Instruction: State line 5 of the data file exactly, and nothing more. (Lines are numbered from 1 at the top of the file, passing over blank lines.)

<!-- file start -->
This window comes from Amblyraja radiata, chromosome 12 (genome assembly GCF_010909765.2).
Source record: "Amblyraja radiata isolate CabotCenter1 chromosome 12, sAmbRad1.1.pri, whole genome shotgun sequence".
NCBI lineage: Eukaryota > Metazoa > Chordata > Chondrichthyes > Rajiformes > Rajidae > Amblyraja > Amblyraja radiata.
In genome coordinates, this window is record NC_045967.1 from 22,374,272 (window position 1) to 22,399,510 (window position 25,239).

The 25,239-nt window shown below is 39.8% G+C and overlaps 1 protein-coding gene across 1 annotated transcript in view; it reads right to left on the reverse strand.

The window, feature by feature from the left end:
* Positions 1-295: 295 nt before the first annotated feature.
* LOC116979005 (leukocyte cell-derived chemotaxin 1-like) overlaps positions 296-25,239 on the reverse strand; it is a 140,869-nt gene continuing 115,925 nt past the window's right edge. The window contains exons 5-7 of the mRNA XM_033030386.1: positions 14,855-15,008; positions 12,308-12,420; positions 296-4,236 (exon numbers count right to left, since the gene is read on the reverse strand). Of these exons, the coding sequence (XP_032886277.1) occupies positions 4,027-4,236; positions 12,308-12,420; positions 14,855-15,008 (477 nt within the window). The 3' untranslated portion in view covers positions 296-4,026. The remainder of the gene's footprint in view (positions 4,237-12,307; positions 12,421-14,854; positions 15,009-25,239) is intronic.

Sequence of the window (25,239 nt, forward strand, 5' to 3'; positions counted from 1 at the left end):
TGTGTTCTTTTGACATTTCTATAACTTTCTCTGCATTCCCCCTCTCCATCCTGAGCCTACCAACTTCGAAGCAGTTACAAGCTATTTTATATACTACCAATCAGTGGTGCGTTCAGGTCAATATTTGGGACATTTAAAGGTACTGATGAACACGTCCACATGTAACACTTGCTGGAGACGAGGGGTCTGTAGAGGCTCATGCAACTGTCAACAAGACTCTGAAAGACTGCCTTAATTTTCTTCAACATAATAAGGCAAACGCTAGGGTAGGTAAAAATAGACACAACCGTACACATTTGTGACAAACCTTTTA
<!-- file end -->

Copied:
The 25,239-nt window shown below is 39.8% G+C and overlaps 1 protein-coding gene across 1 annotated transcript in view; it reads right to left on the reverse strand.